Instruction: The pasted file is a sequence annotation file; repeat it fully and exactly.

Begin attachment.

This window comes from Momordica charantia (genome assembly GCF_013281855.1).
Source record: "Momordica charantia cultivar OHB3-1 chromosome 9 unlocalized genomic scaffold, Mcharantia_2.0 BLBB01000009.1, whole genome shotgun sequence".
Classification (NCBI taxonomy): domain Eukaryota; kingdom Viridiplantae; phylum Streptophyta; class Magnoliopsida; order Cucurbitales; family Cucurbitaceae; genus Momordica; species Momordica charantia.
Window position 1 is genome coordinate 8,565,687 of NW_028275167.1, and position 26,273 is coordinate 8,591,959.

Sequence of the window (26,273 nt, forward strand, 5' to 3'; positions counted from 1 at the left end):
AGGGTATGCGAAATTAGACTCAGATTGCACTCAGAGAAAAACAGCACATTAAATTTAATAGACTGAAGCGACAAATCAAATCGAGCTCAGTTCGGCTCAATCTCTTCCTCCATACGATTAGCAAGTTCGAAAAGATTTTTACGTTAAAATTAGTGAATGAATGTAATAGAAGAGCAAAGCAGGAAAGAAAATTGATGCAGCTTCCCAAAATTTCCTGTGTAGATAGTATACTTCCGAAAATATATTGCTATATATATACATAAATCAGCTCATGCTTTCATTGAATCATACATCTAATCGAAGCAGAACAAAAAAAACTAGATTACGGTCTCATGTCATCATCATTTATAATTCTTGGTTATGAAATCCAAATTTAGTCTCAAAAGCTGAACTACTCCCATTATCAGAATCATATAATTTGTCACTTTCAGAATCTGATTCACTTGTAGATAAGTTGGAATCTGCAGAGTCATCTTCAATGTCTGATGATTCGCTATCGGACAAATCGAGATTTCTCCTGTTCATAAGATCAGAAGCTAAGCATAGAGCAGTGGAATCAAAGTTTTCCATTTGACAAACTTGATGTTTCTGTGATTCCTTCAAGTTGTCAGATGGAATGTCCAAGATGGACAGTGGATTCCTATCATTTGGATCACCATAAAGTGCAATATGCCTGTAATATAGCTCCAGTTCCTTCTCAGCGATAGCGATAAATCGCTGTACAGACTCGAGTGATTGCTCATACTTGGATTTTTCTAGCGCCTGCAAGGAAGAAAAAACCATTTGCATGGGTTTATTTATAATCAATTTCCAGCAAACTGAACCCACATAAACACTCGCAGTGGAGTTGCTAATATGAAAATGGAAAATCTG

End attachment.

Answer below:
This window comes from Momordica charantia (genome assembly GCF_013281855.1).
Source record: "Momordica charantia cultivar OHB3-1 chromosome 9 unlocalized genomic scaffold, Mcharantia_2.0 BLBB01000009.1, whole genome shotgun sequence".
Classification (NCBI taxonomy): domain Eukaryota; kingdom Viridiplantae; phylum Streptophyta; class Magnoliopsida; order Cucurbitales; family Cucurbitaceae; genus Momordica; species Momordica charantia.
Window position 1 is genome coordinate 8,565,687 of NW_028275167.1, and position 26,273 is coordinate 8,591,959.

Sequence of the window (26,273 nt, forward strand, 5' to 3'; positions counted from 1 at the left end):
AGGGTATGCGAAATTAGACTCAGATTGCACTCAGAGAAAAACAGCACATTAAATTTAATAGACTGAAGCGACAAATCAAATCGAGCTCAGTTCGGCTCAATCTCTTCCTCCATACGATTAGCAAGTTCGAAAAGATTTTTACGTTAAAATTAGTGAATGAATGTAATAGAAGAGCAAAGCAGGAAAGAAAATTGATGCAGCTTCCCAAAATTTCCTGTGTAGATAGTATACTTCCGAAAATATATTGCTATATATATACATAAATCAGCTCATGCTTTCATTGAATCATACATCTAATCGAAGCAGAACAAAAAAAACTAGATTACGGTCTCATGTCATCATCATTTATAATTCTTGGTTATGAAATCCAAATTTAGTCTCAAAAGCTGAACTACTCCCATTATCAGAATCATATAATTTGTCACTTTCAGAATCTGATTCACTTGTAGATAAGTTGGAATCTGCAGAGTCATCTTCAATGTCTGATGATTCGCTATCGGACAAATCGAGATTTCTCCTGTTCATAAGATCAGAAGCTAAGCATAGAGCAGTGGAATCAAAGTTTTCCATTTGACAAACTTGATGTTTCTGTGATTCCTTCAAGTTGTCAGATGGAATGTCCAAGATGGACAGTGGATTCCTATCATTTGGATCACCATAAAGTGCAATATGCCTGTAATATAGCTCCAGTTCCTTCTCAGCGATAGCGATAAATCGCTGTACAGACTCGAGTGATTGCTCATACTTGGATTTTTCTAGCGCCTGCAAGGAAGAAAAAACCATTTGCATGGGTTTATTTATAATCAATTTCCAGCAAACTGAACCCACATAAACACTCGCAGTGGAGTTGCTAATATGAAAATGGAAAATCTG